The Ogden Point Breakwater is a narrow 800-foot-long walkway not far from the inner harbor that ends with a beautiful lighthouse and offers unparalleled views of the harbor and surrounding landscape. The walk begins at the Ogden Point Café. On Dallas Road, where you can find an interesting interpretive exhibit that tells the story of the breakwater’s construction and the local marine life.
The breakwater was completed in 1916 and is made of concrete and cinder blocks on a rock foundation. A recently added attraction is the Na ‘Tsa’ maht or Unity mural, a large piece of public art painted on the interior of the breakwater that portrays the relationship between First Nations and settlers, creating a symbolic bridge between cultures.
8. Miniature World
Located on the north side of the Fairmont Empress Hotel in Victoria, Miniature World lets you immerse yourself in a bit of fantasy and history and bring out your inner child with over 80 miniature yet highly detailed displays of places, events, and themes, all accompanied with appropriate sounds, making the experience exciting and real.
You can see the world’s smallest operating sawmill, eleven years to build, two of the world’s largest dollhouses, and one of the world’s longest model railways. There’s also a highly detailed Circus World, Frontierland, Space 2201, Fantasyland, King Arthur’s Camelot, and much more. read more
9. Robert Bateman Center
Located on the second floor of the historic neoclassical 1924 Steamship Terminal in Victoria’s Inner Harbor, the Robert Bateman Center is an art gallery featuring a collection of paintings by Robert Bateman, the legendary Canadian nature and wildlife artist and naturalist. Wildlife who dedicated his life to painting nature.
The collection houses more than 100 of Bateman’s works, spanning seven decades of his life and ranging from large dramatic close-up nature paintings to his smallest drawings, and is the largest ever assembled. There is also a multimedia video about his life and a fascinating interactive gallery of bird songs. The center has floor-to-ceiling windows with views of Victoria’s Inner Harbor that vividly reflect Bateman’s paintings.
10. Whale Watching Excursions
Whale watching is a rare pleasure that can’t be enjoyed in so many places, and going with an acclaimed and acclaimed tour company like Eagle Wing makes that pleasure even greater. Aboard their comfortable and safe open or enclosed boats, you can spend up to three hours searching for and following these magnificent creatures that frequent the waters around Vancouver Island.
All staff members are highly trained and experienced, certified naturalists and marine biologists and will help you learn and understand this unique marine ecosystem and the animals that live here.
You can see orca whales, humpback whales, various types of seals, bold eagles soaring overhead, sea lions, and much more. And if it’s not your lucky day and no whales show up, you can come back for free and try again.
11. Victoria Bug Zoo
For bug lovers, the Victoria Bug Zoo is the ultimate thrill. Since it opened in 1997, this mini zoo in central Victoria has seen a steady stream of children, both big and small.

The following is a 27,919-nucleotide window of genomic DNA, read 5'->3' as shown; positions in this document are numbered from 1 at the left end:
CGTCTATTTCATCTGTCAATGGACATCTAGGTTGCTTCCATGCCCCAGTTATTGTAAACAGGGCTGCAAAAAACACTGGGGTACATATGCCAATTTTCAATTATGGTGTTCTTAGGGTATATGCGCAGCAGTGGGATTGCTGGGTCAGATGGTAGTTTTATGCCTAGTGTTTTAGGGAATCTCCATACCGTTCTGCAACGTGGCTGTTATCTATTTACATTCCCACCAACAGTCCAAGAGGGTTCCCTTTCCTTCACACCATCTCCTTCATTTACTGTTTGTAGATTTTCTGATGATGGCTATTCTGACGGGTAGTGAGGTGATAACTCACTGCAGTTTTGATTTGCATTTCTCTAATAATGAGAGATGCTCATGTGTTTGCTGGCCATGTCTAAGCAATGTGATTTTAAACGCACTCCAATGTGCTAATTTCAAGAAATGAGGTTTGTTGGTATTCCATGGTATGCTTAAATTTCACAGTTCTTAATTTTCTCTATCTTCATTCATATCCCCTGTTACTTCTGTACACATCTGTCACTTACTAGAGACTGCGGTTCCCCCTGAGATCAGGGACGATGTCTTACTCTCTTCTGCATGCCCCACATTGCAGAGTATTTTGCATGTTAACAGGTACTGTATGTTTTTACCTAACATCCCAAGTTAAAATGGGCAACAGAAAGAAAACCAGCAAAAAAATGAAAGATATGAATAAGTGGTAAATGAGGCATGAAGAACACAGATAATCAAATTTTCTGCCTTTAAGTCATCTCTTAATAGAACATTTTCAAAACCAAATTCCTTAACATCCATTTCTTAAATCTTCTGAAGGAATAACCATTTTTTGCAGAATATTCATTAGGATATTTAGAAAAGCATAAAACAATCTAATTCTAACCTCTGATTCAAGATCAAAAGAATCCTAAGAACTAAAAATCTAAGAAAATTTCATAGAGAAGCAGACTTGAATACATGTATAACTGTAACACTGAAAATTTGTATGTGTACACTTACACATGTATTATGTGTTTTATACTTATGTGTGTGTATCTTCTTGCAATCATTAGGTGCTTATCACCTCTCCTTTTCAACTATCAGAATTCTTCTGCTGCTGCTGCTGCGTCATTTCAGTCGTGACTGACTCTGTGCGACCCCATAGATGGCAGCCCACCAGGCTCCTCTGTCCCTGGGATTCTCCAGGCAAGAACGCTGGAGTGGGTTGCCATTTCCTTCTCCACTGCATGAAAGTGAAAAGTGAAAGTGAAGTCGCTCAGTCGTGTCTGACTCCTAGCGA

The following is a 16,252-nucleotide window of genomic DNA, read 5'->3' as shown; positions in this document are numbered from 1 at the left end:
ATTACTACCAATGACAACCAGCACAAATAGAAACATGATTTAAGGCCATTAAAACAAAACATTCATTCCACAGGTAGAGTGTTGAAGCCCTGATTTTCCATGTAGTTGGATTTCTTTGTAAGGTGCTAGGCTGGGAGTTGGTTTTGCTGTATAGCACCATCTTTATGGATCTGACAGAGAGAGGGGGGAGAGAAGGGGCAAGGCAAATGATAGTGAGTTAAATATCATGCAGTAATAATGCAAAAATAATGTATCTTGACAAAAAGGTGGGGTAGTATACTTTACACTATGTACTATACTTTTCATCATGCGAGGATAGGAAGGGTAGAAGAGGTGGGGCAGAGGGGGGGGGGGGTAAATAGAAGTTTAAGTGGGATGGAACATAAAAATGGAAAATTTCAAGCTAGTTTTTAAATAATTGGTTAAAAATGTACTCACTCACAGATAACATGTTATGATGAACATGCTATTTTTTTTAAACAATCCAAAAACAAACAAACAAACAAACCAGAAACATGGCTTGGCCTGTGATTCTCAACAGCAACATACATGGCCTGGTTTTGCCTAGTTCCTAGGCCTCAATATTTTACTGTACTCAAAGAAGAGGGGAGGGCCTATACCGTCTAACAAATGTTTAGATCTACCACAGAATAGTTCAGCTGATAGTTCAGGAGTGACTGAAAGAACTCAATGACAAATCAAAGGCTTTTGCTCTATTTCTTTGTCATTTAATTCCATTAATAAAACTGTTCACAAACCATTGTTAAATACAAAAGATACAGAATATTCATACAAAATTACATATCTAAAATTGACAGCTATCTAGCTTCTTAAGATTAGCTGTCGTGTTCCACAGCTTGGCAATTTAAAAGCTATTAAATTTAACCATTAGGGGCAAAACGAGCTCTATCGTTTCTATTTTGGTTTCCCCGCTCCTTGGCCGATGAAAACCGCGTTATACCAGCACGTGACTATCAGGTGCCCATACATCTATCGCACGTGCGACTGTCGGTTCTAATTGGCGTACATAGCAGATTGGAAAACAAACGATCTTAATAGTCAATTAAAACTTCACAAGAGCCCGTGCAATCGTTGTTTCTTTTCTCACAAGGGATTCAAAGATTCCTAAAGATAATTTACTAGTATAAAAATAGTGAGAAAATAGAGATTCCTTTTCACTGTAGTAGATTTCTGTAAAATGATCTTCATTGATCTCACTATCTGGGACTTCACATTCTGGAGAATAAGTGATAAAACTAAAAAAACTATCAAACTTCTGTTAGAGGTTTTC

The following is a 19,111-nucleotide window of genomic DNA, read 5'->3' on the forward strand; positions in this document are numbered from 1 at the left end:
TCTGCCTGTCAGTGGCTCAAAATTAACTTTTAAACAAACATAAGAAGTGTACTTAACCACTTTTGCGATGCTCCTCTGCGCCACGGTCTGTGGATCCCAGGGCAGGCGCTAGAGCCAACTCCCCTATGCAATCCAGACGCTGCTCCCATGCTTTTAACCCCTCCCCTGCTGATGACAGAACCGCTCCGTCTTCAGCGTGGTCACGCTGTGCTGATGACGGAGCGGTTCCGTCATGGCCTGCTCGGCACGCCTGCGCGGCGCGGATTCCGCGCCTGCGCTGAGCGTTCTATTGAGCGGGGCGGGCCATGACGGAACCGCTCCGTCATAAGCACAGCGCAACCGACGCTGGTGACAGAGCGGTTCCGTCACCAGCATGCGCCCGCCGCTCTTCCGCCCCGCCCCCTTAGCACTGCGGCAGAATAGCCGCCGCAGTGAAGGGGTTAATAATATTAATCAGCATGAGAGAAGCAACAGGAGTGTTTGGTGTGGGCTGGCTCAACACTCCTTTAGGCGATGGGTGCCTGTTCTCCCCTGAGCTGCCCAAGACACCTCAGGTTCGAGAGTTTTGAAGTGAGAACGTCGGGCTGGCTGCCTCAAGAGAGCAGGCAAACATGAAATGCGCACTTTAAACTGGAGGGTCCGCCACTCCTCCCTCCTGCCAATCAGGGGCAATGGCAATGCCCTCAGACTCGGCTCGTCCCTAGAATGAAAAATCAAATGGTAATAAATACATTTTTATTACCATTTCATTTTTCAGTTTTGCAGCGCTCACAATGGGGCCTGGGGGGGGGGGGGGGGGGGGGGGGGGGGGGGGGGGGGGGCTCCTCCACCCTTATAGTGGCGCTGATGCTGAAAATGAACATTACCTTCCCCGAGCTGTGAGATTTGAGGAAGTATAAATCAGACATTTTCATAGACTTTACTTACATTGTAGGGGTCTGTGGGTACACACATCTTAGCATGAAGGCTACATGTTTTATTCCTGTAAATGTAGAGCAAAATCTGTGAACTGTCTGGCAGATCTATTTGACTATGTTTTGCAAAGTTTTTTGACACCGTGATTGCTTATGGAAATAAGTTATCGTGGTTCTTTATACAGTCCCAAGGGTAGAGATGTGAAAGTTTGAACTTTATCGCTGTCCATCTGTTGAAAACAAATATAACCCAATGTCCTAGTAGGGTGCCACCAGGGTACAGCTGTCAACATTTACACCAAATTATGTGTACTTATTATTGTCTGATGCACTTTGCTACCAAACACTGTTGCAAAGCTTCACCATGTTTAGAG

About 40 species of live tropical insects from around the world live safely in large transparent boxes, so you can observe them and their habitats without disturbing them.
You can see mesmerizing walking sticks, glow-in-the-dark scorpions, graceful praying mantises, giant hairy tarantulas, and Canada’s largest ant colony. Expert guides will tell you about the insects, their habitats, and habits and teach you how to handle them safely. There is always a new bug in the museum, so each visit is different and unique.
12. Abkhaz Garden
Once upon a time, in 1946, a young prince named Nicolas Abkhazi wanted to create the most beautiful Garden for his princess Peggy. He bought a narrow piece of land overgrown with weeds and created what is now called the “garden that love built.” After the couple died, his ashes were scattered among their beloved rhododendrons. The Abkhaz Garden is a 1.4-meter fairy tale garden overlooking the Strait of Juan de Fuca and the distant Olympic Mountains.
It is one of Victoria’s favorite places to escape the noise and rigors of city life. There is an interesting interplay between the wooded areas and the rocks, some of which are bare and some of which are planted with rock plants.
The small pools among the larger rocks are a playground for the local ducks, and in the lower part, the Garden is covered with old oaks and dense rhododendrons, as magnificent as when their prince and princess lovingly tended them.
13. Royal Theater
A stage that has seen Mikhail Baryshnikov, Sarah Bernhard, Luciano Pavarotti, and many other great artists of our time, the Theater Royal is one of Victoria’s most treasured performance venues and tourist attractions. The intimate 1,416-seat theater decorated in the Rococo/Renaissance Revival style opened in 1913 and was used as a movie theater between 1917 and 1981.
The theater is home to the Pacific Opera Victoria and the Victoria Symphony. Managed by the Royal & McPherson Theaters Society, the Royal Theater is Vancouver Island’s premier venue for attractions such as Beach Boys and Celtic Thunder concerts and can be rented out for social events.
Passing through the Gate of Harmonious Interest on Fisgard Street, you enter Victoria’s Chinatown, one of the oldest neighborhoods in North America and the oldest in Canada. It began to grow in the mid-19th century when many miners and railway builders arrived in Vancouver from China.
At the time, Chinatown was known for its narrow dark alleys and small courtyards and was always buzzing with life with its shops, theaters, massage parlors, gambling dens, and opium dens.
It is still a popular place for Chinese Canadians to live and work. It is the heart of the cultural community, with a Buddhist temple, community organizations such as the Chinese Consolidated Benevolent Association, the Chinese public school, well-maintained residences, and shops.